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    The Belle of Amherst revisited

    The death this month of playwright William Luce, who wrote the one-character play “The Bell of Amherst,” has shined the spotlight anew on the life of Emily Dickinson. Julie Harris earned her fifth Tony Award for best actress for her portrayal of the reclusive Amherst poet and reprised the role on public television later in 1976.

    More recently, The Apple TV Plus series “Dickinson” frames the poet’s story in a more modern setting (think twerking and a Lizzo soundtrack).

    Dickinson is recognized as one of the greatest poets who ever lived — and one the most written about — but much of her life still remains a mystery. Here are four things to know.


    Her output was prodigious: Dickinson composed almost 1,800 poems, but fewer than a dozen were published in her lifetime. Among them, one of her most famous, began:

    Success is counted sweetest

    By those who ne’er succeed.

    To comprehend a nectar

    Requires sorest need.

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    Dickinson’s family discovered the rest of the trove after her death in 1886, at age 56, and her legacy was left to competing heirs and editors.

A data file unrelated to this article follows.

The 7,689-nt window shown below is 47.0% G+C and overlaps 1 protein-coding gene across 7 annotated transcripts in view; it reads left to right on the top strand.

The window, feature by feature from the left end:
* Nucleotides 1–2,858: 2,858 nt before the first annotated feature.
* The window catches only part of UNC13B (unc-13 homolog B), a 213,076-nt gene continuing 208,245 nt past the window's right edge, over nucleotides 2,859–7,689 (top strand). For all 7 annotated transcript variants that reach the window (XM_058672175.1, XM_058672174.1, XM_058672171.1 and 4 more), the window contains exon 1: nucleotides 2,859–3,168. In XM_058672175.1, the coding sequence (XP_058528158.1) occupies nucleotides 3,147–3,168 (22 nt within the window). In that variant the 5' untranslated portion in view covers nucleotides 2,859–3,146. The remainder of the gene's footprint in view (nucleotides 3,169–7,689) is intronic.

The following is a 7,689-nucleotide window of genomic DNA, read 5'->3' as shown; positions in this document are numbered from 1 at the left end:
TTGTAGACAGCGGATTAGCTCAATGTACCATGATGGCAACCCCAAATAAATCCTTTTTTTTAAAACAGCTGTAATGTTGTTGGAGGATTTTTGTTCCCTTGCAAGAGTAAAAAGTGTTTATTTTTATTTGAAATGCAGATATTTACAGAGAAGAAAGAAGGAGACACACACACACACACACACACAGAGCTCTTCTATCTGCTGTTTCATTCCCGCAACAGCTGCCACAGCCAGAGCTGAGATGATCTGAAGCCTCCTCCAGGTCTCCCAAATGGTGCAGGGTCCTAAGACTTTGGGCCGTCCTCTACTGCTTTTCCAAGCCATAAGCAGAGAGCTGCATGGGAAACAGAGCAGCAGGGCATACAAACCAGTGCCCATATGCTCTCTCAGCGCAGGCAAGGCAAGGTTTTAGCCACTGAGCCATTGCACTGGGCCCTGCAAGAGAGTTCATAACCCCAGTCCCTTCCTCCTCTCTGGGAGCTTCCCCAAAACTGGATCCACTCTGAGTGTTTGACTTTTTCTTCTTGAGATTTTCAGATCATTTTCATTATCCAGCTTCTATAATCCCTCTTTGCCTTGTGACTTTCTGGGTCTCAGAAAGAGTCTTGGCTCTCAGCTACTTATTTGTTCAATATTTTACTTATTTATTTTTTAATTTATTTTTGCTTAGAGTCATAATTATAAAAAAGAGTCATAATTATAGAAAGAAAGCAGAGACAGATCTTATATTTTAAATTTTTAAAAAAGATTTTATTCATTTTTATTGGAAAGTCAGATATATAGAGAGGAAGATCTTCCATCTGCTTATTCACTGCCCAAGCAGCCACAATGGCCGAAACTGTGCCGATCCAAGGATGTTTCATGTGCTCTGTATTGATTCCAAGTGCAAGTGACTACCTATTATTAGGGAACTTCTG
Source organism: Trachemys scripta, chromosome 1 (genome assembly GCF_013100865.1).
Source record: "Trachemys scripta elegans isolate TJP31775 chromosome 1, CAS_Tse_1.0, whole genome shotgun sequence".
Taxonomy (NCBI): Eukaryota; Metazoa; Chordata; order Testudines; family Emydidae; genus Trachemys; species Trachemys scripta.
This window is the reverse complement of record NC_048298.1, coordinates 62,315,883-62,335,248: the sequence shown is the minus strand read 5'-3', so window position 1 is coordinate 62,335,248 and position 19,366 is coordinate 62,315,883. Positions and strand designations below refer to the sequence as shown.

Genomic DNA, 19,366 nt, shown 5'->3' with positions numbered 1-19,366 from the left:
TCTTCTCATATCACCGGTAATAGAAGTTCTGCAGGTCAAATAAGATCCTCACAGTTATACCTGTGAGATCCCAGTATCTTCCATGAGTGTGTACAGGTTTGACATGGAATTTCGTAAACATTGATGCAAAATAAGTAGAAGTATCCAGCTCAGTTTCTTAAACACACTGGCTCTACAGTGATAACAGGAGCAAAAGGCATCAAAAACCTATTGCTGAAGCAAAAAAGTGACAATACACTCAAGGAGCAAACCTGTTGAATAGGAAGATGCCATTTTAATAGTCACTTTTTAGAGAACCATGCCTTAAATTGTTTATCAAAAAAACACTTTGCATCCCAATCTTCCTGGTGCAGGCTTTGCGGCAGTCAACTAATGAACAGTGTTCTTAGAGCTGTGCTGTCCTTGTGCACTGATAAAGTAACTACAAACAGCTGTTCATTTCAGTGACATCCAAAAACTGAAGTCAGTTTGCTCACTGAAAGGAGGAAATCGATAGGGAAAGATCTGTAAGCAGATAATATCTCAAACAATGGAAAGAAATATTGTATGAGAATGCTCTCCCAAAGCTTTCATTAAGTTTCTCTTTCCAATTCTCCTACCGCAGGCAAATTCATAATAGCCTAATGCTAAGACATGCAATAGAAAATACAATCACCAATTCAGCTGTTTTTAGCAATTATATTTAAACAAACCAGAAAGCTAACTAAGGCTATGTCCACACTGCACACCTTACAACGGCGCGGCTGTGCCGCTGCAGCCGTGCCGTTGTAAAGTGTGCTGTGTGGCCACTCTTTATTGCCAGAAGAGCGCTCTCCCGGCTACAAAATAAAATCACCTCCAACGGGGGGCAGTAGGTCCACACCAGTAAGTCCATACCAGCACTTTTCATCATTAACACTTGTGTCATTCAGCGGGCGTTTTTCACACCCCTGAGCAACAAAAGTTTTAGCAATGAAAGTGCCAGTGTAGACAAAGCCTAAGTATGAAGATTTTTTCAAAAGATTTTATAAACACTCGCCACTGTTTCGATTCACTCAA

How she defined poetry: To Thomas Wentworth Higginson, a man of letters, minister, and mentor of sorts to Dickinson, she wrote: “If I read a book and it makes my whole body so cold no fire can warm me, I know that is poetry. If I feel physically as if the top of my head were taken off, I know that is poetry. These are the only way I know it. Is there any other way?”

    What about her ‘sickness’? At 16, Dickinson entered what was then known as Mount Holyoke Female Seminary, but was forced to withdraw after seven months because of an unspecified illness. Several of her poems touch on a handicap, and certain lines indicate that Dickinson may have had spells.

    My lost by sickness — Was it Loss?

    Or that Etherial Gain —

    One earns by measuring the Grave

    Then — measuring the Sun.’

    One theory is that she suffered from epilepsy. Some of the medications prescribed for her, like glycerin, were then used to treat the disorder.


    Romance: While Dickson’s work includes soaring love poems, her inspiration has been shrouded in mystery. Among the writings found after her death were three unsent letters to an unnamed “Master.”

    After Dickinson’s father died in 1874, she grew close to Otis Phillips Lord, a Salem judge and friend of her father who was 18 years her senior. Her tender and playful letters to Lord hint at their romantic connection.

    “My lovely Salem smiles at me. I seek his Face so often — but I have done with guises. I confess that I love him — rejoice that I love him — I thank the maker of Heaven and Earth — that gave him to me — the exultation floods me. I cannot find my channel — the Creek turns Sea — at thought of thee.’’

    It is widely believed that Lord proposed to her, but she did not assent.

    Sources: The Emily Dickinson Museum and news reports.